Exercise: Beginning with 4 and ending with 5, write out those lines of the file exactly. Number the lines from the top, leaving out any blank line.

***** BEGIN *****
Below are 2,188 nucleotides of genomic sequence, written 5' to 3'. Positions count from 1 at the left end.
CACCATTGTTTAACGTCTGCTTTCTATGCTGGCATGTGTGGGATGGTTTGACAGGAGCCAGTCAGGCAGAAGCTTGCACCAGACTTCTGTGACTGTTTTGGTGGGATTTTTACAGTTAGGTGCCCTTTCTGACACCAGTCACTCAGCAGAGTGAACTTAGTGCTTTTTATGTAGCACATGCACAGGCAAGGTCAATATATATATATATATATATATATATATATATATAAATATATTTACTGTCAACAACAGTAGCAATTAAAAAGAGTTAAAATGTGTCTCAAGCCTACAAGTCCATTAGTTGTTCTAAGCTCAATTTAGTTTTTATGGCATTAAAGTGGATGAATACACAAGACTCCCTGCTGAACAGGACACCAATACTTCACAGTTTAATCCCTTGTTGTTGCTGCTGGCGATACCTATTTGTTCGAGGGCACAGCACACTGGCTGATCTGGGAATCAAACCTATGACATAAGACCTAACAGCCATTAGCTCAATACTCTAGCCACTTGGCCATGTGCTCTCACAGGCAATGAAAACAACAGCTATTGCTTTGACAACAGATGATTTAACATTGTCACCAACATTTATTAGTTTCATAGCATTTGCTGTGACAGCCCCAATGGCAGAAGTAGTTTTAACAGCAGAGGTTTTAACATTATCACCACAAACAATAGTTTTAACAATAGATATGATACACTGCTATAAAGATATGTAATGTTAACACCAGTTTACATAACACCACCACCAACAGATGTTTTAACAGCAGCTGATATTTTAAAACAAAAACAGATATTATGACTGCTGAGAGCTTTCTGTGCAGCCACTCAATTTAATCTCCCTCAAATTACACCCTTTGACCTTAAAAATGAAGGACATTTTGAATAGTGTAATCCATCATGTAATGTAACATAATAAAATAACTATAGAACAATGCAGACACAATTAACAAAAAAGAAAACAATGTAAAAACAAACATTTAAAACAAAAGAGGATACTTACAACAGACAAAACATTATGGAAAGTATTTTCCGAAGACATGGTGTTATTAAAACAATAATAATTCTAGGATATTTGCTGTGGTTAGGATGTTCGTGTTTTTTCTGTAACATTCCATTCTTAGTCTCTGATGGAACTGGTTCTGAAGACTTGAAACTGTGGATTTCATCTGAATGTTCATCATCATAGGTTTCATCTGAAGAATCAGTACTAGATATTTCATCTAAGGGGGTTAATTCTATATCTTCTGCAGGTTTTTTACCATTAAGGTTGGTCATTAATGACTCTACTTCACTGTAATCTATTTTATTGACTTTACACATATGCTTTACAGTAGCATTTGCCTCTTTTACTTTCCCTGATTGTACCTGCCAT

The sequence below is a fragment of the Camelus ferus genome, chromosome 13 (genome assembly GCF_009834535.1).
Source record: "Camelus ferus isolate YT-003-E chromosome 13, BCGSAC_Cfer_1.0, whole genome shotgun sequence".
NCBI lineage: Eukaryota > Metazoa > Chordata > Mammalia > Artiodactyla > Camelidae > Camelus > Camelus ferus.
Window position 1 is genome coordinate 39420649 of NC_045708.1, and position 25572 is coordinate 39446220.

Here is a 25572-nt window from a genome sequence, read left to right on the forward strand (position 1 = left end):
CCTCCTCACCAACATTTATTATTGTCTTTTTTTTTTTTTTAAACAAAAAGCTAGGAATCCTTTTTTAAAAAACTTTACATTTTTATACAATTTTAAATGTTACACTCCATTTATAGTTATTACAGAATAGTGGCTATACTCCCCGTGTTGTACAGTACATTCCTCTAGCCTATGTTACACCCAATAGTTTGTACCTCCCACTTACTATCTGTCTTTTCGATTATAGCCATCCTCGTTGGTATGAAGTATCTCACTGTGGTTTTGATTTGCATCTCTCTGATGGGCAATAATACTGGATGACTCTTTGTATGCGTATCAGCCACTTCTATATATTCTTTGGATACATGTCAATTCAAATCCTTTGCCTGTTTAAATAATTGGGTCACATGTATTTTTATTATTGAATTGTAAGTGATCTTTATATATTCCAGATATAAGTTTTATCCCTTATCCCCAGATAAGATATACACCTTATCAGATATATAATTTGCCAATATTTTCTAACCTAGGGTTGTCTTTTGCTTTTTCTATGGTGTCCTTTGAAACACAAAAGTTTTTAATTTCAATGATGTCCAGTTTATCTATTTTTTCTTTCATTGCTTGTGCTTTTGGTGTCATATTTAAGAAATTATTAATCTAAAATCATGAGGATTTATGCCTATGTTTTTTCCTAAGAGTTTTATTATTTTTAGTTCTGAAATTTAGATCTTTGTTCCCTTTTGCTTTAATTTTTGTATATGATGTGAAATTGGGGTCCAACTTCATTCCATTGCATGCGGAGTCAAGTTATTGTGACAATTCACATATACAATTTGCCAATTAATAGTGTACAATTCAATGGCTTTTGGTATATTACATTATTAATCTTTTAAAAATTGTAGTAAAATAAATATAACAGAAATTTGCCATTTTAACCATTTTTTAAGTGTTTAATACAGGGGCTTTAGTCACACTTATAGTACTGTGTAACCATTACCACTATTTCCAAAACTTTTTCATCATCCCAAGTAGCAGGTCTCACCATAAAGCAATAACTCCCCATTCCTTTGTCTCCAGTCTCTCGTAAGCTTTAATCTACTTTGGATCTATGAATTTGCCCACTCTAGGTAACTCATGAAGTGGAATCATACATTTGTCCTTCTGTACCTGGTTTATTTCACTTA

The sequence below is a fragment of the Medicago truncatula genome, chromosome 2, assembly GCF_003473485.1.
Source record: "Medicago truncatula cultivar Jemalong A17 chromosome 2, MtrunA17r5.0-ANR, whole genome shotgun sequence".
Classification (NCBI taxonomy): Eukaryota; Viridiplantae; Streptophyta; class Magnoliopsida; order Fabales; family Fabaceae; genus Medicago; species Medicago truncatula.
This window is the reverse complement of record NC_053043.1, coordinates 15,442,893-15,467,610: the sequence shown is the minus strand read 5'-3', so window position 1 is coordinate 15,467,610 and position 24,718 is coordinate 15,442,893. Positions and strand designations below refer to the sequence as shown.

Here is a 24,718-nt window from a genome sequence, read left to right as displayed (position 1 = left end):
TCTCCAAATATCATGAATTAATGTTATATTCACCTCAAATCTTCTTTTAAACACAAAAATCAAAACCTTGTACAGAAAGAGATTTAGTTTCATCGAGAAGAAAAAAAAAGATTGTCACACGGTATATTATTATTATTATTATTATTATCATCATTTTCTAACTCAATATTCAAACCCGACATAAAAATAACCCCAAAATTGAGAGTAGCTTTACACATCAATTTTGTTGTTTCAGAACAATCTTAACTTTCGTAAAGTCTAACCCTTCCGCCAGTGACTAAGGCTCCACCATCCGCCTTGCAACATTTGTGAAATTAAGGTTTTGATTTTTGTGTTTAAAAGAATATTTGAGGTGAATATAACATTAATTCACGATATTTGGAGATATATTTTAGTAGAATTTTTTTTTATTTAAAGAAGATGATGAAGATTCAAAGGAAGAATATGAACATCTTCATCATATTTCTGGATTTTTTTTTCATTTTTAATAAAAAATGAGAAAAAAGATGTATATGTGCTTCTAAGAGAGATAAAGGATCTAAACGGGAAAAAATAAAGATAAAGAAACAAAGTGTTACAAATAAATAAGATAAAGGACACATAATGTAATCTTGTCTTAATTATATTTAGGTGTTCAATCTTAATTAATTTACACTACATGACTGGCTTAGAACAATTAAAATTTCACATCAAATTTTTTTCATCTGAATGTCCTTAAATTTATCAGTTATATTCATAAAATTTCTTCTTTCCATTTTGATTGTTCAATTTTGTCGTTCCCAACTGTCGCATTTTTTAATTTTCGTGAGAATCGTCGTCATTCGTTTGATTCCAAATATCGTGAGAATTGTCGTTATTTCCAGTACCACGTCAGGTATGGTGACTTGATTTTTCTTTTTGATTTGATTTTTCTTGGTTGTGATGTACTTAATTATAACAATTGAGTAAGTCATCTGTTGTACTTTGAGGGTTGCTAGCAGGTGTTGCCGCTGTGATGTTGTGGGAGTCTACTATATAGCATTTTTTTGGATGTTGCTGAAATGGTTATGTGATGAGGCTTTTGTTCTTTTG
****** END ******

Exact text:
Source record: "Camelus ferus isolate YT-003-E chromosome 13, BCGSAC_Cfer_1.0, whole genome shotgun sequence".
NCBI lineage: Eukaryota > Metazoa > Chordata > Mammalia > Artiodactyla > Camelidae > Camelus > Camelus ferus.